(Updated June 3, 2021)
On the Duluth campus, the availability of the vaccine through the summer months is at hospitals, clinics. and pharmacies in the Duluth community. Please review detailed information here.
For fall, Health Services is exploring the ability to offer the vaccine to students through clinic appointments.
Frequently Asked Questions
New resource! We have new material, https://www.health.state.mn.us/diseases/coronavirus/vaccine/vaxtruths.pdf that debunks a lot of common myths around COVID-19 vaccines.
Are there any side effects? What should I expect to feel like after receiving the vaccine?
Yes. The most common side effects are injection site pain, fatigue, headache, muscle pain, and joint pain. Some people in the clinical trials have reported fever. Side effects are more common after the second dose; younger adults, who have more robust immune systems, reported more side effects than older adults.
To be clear: These side effects are a sign of an appropriate immune system response. They do not signal that the vaccine is unsafe. To date there are no serious, long-term side effects associated with receipt of these vaccines, which will be closely monitored as their use expands.
Can I still become infected even after receiving the vaccine?
Clinical trials indicate that most vaccine recipients reached some level of protective immunity from infection or less severe infection if exposed to COVID approximately 2 weeks after receiving the second injection. This means it is important for you to continue to wear a mask and practice social distancing between vaccinations and up to two weeks following your second injection.
Is there any cost?
The vaccines themselves are free to recipients but there may be a charge for administering the vaccine by the clinic or health care entity giving the shot. This charge, called an administration fee, is usually covered by insurance.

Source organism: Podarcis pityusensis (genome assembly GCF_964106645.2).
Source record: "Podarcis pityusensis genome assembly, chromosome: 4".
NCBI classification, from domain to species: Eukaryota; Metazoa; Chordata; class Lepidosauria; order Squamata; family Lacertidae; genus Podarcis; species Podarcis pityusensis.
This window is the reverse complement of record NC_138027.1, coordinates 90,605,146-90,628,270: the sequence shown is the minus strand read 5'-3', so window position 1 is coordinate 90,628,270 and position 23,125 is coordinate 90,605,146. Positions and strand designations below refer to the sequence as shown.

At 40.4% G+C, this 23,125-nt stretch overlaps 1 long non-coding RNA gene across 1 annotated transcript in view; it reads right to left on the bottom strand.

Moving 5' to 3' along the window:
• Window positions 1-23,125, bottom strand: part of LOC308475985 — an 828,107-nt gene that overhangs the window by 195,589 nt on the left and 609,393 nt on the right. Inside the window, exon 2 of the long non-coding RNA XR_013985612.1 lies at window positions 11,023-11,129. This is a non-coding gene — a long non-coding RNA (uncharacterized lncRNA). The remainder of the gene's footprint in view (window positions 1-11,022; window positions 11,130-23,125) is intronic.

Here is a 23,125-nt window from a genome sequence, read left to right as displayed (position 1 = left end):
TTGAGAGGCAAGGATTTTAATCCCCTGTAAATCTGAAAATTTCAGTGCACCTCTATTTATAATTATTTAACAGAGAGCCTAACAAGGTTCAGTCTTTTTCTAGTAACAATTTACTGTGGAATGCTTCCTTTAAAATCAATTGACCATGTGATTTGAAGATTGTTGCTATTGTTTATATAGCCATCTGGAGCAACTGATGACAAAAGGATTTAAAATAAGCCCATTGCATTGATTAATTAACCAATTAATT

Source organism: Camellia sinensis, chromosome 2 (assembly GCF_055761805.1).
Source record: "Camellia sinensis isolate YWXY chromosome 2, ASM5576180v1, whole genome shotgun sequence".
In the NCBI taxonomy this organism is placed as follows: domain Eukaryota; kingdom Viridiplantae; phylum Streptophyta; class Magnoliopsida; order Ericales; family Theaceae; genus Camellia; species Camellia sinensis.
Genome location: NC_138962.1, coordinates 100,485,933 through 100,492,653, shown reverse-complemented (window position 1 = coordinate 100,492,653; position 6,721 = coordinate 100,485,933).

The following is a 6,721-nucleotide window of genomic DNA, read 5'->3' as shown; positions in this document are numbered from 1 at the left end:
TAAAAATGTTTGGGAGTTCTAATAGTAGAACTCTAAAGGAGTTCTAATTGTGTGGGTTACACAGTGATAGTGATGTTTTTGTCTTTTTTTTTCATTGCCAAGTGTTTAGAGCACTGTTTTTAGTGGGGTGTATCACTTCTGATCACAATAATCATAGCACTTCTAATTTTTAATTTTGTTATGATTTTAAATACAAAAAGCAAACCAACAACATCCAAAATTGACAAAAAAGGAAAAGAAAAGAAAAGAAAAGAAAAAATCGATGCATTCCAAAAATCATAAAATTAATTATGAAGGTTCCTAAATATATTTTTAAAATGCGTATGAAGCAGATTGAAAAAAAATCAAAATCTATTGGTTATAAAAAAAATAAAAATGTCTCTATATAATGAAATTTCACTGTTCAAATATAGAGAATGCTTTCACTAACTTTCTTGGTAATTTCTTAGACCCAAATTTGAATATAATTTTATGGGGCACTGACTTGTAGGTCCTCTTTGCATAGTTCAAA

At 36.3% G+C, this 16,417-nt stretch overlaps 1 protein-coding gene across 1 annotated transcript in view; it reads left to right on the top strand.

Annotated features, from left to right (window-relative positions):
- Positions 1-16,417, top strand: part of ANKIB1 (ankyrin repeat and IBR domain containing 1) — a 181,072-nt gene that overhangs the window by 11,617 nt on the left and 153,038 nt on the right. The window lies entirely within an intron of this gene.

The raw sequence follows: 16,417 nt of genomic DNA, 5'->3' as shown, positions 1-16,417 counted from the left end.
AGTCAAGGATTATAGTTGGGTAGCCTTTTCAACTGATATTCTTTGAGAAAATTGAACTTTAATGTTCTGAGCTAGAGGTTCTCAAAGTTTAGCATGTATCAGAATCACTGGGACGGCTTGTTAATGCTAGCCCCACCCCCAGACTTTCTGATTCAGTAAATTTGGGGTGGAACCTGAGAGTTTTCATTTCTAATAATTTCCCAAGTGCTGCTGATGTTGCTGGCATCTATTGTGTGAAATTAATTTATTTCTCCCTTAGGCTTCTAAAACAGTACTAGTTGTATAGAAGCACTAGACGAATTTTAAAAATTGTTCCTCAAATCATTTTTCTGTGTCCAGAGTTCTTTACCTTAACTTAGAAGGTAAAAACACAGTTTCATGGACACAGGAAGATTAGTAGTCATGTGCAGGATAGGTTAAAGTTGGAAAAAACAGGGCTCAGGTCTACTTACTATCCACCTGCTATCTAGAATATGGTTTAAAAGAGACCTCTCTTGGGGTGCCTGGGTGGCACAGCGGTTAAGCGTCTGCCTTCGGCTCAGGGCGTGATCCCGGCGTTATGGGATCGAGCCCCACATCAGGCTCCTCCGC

(Updated April 12, 2021)
Multiple vaccines have received Emergency Use Authorization from the U.S. Food and Drug Administration, and have been shown to be effective at preventing severe illness and hospitalizations due to COVID-19. As of March 30, all Minnesotans age 16 and older are eligible to receive a COVID-19 vaccine.
As outlined by the Minnesota Department of Health, is coordinating the vaccination effort in Minnesota. Find the latest information on vaccine data, distribution, and availability on the MN Department of Health COVID-19 vaccine website.
The Minnesota Department of Health keeps its citizens informed through their “Who’s Getting Vaccinated?” website and the “vaccine connector,” a tool that helps find out when, where, and how to get a COVID-19 vaccine.
Current status on the Duluth campus:
- Community vaccination sites are established in Duluth that provide vaccines to eligible individuals. Those with access to vaccines through external partners are encouraged to take that opportunity to be vaccinated.
- The national VaccineFinder website is useful for locating the vaccine at pharmacies and clinics within a certain distance from a zip code.
- On behalf of UMD, Dr. David Worley continues to advocate with MDH, St. Louis County, and the UMTC HERO office for UMD students, faculty, and staff to receive vaccines.
Do I have to report that I have been vaccinated?
The University has not made a final decision regarding COVID-19 vaccine requirements. At this time, the University continues to actively track and follow federal and state laws and guidance regarding the use, administration and approval of vaccines. We trust that the legal and regulatory landscape will become more developed in the coming months as the vaccines become more accessible.
Is it required for students living on campus?
Because the vaccines are currently under Emergency Use Authorization status, the vaccines cannot be required. However, this could change in the future if the vaccines were no longer under this status.
Once I get vaccinated, can I still get other people sick?
Yes. The vaccine is intended to protect you from getting seriously sick; however, it may not protect you from spreading the virus to others. Until we get to herd immunity, that is the majority of the population has either had the virus or has had the vaccine, it is important to maintain social distancing and continue to wear a mask.